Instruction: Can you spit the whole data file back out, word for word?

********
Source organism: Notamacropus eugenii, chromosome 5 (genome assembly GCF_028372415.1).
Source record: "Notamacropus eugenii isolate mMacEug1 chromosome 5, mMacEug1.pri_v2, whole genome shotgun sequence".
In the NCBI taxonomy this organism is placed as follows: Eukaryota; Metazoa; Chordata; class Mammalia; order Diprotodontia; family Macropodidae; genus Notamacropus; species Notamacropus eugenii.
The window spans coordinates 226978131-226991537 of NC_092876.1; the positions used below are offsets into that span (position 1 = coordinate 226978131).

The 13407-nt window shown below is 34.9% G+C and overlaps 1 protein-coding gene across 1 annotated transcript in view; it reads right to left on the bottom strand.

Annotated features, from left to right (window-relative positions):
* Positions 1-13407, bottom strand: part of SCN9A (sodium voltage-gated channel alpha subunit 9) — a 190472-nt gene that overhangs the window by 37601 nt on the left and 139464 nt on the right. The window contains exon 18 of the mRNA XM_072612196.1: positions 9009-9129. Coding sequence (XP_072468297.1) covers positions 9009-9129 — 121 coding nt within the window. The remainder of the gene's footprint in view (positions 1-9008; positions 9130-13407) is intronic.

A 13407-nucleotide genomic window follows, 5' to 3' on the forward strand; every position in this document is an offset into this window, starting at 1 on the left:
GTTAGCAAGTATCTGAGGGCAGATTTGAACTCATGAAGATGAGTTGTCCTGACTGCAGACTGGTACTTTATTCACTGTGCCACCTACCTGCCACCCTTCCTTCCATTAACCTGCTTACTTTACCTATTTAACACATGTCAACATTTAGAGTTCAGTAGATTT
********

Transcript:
Source organism: Notamacropus eugenii, chromosome 5 (genome assembly GCF_028372415.1).
Source record: "Notamacropus eugenii isolate mMacEug1 chromosome 5, mMacEug1.pri_v2, whole genome shotgun sequence".
In the NCBI taxonomy this organism is placed as follows: Eukaryota; Metazoa; Chordata; class Mammalia; order Diprotodontia; family Macropodidae; genus Notamacropus; species Notamacropus eugenii.
The window spans coordinates 226978131-226991537 of NC_092876.1; the positions used below are offsets into that span (position 1 = coordinate 226978131).

The 13407-nt window shown below is 34.9% G+C and overlaps 1 protein-coding gene across 1 annotated transcript in view; it reads right to left on the bottom strand.

Annotated features, from left to right (window-relative positions):
* Positions 1-13407, bottom strand: part of SCN9A (sodium voltage-gated channel alpha subunit 9) — a 190472-nt gene that overhangs the window by 37601 nt on the left and 139464 nt on the right. The window contains exon 18 of the mRNA XM_072612196.1: positions 9009-9129. Coding sequence (XP_072468297.1) covers positions 9009-9129 — 121 coding nt within the window. The remainder of the gene's footprint in view (positions 1-9008; positions 9130-13407) is intronic.

A 13407-nucleotide genomic window follows, 5' to 3' on the forward strand; every position in this document is an offset into this window, starting at 1 on the left:
GTTAGCAAGTATCTGAGGGCAGATTTGAACTCATGAAGATGAGTTGTCCTGACTGCAGACTGGTACTTTATTCACTGTGCCACCTACCTGCCACCCTTCCTTCCATTAACCTGCTTACTTTACCTATTTAACACATGTCAACATTTAGAGTTCAGTAGATTT